We must then think of the whole configuration of cosmic space — manifoldly filled and differentiated in itself — in quite another way than we are wont to do. Today we go by the idea of universal gravitation. We say for instance that the tides are somehow due to gravitational forces from the Moon. We speak of gravitational force proceeding from a heavenly body, lifting the water of the sea. The other way of thought would make us say: The Moon pervades the Earth, including the Earth's hydrosphere. In the Moon's sphere, something is going on which at one place it manifests in a phenomenon of light. We need not think of any extra force of attraction. All we need think is that this Moon-sphere, permeating the Earth, is one with it, one organism all together , an organic whole. In the two kinds of phenomenon we see two aspects of a single process.
In yesterday's more historical lecture my object was to lead you up to certain notions, — essential concepts. I could equally well have tried to present them without recourse to the ideas of olden time, but to do so we should have had to take our start from premises of Spiritual Science. This would have led us to the very same essential concepts.

Figure 3

Imagine now (Fig. 3): Here is the Earth-sphere, — the solid sphere of Earth. And now the Lunar sphere: I must imagine this, of course, of very different consistency and kind of substance. And now I can go further. The space that is permeated by these two spheres, — I can imagine it permeated by a third sphere and a fourth. Thus in one way or another I imagine it to be permeated by a third sphere. It might for instance be the Sun-sphere, — qualitatively different form the Moon-sphere.
I then say I, am permeated — I, man, am permeated by the sun — and by the Moon-sphere. Moreover naturally there is a constant interplay between them. Permeating each other as they do, they are in mutual relation. Some element of form and figure in the human body is then an outcome of the mutual relation. Now you will recognise how rational it is to see the two things together: On the one hand, these different cosmic substantialities permeating the living body; and on the other hand the organic forms in which you can well imagine that they find expression. Form and formation of the body is then the outcome of this permeation. And what we see in the heavens — the movement of heavenly bodies — is like the visible sign. Certain conditions prevailing, the boundaries of the several spheres become visible to us in phenomena of movement.
What I have now put before you is essential for the regaining of more real conceptions of the inner structure of our cosmic system. Now you can make something of the idea that the human organisation is related to the structure of the cosmic system. You never gain a clear notion of it if you conceive the heavenly bodies as being far away yonder in space. You do gain a clear notion, the moment you see it as it really is. Though, I admit, it gets a little uncanny to feel yourself permeated by so many spheres, — just a little confusing!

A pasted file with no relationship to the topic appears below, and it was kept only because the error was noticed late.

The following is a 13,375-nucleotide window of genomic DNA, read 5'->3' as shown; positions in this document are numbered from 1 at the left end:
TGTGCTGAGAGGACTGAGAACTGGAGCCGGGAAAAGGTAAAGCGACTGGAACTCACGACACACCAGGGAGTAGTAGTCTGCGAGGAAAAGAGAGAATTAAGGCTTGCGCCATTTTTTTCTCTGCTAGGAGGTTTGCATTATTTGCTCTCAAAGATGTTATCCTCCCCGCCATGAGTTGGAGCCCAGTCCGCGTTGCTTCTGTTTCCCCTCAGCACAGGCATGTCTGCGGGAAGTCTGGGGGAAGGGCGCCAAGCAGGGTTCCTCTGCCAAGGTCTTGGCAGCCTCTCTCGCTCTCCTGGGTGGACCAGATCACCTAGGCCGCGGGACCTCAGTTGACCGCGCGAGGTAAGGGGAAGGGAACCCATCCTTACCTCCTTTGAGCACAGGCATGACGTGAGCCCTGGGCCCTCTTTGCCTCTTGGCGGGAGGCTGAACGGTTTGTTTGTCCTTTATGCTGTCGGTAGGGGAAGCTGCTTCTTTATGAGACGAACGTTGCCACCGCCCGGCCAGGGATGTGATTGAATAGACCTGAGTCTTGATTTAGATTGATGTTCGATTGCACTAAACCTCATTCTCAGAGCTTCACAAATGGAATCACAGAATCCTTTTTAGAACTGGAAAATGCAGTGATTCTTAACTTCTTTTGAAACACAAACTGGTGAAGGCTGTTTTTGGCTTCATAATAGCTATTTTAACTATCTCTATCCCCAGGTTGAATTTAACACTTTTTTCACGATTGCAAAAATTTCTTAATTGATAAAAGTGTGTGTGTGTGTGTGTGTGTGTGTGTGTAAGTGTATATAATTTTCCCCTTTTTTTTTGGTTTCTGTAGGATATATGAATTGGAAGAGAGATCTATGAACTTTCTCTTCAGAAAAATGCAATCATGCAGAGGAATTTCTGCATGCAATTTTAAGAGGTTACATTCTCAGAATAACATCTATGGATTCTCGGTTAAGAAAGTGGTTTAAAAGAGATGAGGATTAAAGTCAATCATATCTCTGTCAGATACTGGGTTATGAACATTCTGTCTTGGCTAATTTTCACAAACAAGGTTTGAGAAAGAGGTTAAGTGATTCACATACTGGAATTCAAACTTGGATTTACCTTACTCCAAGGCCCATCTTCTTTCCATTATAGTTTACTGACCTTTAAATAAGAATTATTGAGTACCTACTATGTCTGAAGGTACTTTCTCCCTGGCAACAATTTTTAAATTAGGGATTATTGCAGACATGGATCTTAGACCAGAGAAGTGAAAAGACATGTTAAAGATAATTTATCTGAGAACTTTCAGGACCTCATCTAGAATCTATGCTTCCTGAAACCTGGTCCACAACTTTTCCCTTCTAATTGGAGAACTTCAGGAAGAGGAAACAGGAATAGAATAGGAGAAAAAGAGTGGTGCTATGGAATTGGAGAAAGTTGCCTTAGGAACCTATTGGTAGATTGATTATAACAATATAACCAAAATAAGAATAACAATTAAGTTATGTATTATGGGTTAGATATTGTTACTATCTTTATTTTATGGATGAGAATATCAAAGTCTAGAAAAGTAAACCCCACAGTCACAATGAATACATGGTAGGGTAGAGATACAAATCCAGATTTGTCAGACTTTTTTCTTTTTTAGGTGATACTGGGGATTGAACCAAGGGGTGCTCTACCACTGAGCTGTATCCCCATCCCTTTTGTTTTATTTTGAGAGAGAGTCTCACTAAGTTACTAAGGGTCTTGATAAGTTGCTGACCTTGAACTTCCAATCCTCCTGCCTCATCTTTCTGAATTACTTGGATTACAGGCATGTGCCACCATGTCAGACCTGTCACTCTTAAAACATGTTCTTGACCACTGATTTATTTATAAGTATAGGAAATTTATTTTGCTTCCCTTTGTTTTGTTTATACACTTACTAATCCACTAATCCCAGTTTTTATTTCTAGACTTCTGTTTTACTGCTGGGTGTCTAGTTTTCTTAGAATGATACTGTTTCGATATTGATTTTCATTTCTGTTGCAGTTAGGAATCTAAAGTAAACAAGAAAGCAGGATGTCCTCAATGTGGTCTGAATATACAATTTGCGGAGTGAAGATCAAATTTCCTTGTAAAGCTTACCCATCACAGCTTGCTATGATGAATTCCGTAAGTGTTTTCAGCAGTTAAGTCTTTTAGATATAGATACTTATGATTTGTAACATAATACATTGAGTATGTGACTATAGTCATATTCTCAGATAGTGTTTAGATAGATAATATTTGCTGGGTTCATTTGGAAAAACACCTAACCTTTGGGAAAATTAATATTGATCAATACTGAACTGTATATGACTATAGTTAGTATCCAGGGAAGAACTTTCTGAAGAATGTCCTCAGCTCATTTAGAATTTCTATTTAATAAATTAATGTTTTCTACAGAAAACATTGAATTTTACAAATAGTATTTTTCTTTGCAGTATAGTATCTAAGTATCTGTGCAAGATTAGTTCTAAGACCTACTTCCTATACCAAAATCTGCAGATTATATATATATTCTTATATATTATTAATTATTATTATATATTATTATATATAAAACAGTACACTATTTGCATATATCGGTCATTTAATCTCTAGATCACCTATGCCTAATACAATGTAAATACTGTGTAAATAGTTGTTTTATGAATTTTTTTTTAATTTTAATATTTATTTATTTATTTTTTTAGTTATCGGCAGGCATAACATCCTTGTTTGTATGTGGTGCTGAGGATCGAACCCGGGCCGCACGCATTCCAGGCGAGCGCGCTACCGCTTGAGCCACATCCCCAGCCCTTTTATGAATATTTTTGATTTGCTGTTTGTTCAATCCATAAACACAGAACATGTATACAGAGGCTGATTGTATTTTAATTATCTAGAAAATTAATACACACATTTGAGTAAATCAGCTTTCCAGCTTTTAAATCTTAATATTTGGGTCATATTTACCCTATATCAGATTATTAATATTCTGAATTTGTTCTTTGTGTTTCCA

And there is worse to come, for the mathematician at least. In effect, we are also permeated by the Earth-sphere itself, in a wider sense. For to the Earth belongs not only the solid ball on which we stand but all the volume of water; also the air, — this is a sphere in which we know ourselves to be immersed. Only the air is still very coarse, compared to the effects of heavenly phenomena. Think then of this: Here we are in the Earth-sphere, in the Sun sphere, in the Moon-sphere, and in others too. But let us single out the three, and we shall say to ourselves: Something in us is the outcome of the substantialities of these three spheres. Here then is qualitatively, what in its quantitative form is the mathematician's bugbear — the “problem of three bodies”, as it is called! It is working in us. In us is the outcome of it, in all reality. We must face the truth: to read the hieroglyphic of reality is not so simple. That we are wont to take it simply and think it so convenient of access, springs after all from our fond comfort, — human indolence of thought. How many things, held to be "scientific", have their origin in this! Let go the springs of comfortableness, and you must set to work with all the care which we have tried to use in these lectures. If now and then, they do not seem careful enough, it is again because they are given in barest outline; so we have often had to jump from one point to another and you yourselves must look for the connecting links. The links are surely there.
Now you must set to work with equal care to tackle the same problem from another aspect to which I have referred before, namely the body of man compared to the creatures of the remaining Nature-kingdoms. We can imagine, I said, a line that forks out on either hand from an ideal starting-point. Along the one branch we put the plant-world, along the other the animal. If we imagine the evolution of the plant-world carried further in a real Kingdom of Nature, we find it tending towards the mineral. How real a process it is, we may recall by the most obvious example. In the mineral coal, we recognised a mineralised plant-substance. What should detain us from turning attention to the analogous processes which have undoubtedly taken hold of other realms of vegetable matter? Can we not also derive the siliceous and other mineral substances of the Earth in the same way, recognising in them the mineralisation of an erstwhile plant-life?